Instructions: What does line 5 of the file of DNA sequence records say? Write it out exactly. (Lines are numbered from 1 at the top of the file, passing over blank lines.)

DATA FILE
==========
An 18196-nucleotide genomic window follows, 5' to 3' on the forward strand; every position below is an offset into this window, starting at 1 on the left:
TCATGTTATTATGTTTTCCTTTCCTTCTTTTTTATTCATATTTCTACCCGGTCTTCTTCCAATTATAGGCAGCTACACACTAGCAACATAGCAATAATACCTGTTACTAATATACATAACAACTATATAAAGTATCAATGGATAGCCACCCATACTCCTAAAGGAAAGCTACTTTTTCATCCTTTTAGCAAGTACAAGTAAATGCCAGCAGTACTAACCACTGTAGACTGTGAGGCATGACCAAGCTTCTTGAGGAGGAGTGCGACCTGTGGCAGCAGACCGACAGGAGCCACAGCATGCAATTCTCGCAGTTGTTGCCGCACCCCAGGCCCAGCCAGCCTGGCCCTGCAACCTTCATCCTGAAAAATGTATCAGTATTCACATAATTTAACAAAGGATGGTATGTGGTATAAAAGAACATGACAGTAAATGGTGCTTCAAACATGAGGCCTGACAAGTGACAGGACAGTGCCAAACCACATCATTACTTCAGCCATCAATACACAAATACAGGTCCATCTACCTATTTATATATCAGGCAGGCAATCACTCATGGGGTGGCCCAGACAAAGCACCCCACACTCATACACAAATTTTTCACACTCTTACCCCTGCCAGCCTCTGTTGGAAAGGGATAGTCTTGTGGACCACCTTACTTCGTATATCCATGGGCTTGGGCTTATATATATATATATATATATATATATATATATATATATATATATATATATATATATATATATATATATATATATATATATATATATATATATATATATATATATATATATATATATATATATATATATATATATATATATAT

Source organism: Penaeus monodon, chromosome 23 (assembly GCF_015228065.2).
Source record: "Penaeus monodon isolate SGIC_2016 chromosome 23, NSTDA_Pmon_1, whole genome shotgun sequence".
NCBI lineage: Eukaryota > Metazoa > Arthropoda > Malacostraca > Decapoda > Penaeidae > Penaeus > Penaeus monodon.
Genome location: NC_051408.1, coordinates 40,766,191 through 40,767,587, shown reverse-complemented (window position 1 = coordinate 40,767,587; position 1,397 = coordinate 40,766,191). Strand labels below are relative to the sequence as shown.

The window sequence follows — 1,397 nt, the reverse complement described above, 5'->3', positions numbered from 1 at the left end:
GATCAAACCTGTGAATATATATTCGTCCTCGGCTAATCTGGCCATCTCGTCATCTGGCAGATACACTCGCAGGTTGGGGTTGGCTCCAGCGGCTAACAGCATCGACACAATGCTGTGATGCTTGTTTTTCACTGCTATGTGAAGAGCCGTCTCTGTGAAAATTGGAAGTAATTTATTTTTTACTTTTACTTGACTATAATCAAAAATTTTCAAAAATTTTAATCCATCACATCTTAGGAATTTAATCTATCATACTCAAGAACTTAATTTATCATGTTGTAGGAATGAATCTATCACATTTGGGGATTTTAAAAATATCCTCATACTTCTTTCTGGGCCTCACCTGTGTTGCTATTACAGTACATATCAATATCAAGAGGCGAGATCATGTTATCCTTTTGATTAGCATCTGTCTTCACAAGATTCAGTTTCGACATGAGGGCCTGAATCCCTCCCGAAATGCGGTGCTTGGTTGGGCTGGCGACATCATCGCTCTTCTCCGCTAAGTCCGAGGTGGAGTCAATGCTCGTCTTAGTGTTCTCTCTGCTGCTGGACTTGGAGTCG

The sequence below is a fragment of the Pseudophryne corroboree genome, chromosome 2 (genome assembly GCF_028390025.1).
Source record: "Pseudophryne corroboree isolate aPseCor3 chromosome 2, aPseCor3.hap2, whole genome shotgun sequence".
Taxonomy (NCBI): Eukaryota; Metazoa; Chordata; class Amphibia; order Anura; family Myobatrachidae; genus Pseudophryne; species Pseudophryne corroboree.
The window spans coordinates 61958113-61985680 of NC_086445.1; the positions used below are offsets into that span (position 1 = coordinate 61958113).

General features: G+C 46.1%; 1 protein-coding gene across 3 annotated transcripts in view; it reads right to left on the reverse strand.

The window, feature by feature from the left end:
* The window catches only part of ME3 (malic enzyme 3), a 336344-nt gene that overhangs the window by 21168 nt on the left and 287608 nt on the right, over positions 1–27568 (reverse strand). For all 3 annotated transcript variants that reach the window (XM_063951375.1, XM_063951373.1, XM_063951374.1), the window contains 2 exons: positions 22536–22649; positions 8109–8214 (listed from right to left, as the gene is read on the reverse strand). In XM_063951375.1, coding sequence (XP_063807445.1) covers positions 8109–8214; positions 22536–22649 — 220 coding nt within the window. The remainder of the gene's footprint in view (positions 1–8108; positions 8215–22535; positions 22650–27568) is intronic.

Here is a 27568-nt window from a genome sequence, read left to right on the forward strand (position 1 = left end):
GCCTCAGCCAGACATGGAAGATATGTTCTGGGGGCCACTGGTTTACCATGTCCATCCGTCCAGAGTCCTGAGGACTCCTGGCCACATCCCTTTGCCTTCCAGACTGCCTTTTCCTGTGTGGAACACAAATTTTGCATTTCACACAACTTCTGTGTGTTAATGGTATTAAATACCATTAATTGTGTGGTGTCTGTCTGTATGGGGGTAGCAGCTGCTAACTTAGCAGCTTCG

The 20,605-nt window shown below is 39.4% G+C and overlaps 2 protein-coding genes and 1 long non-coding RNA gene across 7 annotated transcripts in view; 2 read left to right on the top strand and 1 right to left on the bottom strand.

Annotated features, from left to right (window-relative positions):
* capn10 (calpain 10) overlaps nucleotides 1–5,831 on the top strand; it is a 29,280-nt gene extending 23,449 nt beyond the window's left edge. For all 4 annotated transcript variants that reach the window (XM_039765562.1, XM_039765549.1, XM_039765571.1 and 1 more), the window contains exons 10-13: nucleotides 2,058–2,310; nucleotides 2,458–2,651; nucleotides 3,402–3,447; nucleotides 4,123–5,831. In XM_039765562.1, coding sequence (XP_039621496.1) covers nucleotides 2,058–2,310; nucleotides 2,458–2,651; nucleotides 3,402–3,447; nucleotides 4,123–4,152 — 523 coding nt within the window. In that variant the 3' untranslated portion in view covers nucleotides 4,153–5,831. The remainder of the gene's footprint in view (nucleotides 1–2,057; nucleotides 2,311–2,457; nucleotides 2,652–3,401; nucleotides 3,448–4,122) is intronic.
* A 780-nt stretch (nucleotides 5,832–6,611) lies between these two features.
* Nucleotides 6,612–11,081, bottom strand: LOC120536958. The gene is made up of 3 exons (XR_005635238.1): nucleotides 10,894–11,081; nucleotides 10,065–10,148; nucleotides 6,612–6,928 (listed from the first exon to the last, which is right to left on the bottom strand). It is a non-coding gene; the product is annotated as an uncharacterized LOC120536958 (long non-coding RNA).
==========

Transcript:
NCBI lineage: Eukaryota > Metazoa > Arthropoda > Malacostraca > Decapoda > Penaeidae > Penaeus > Penaeus monodon.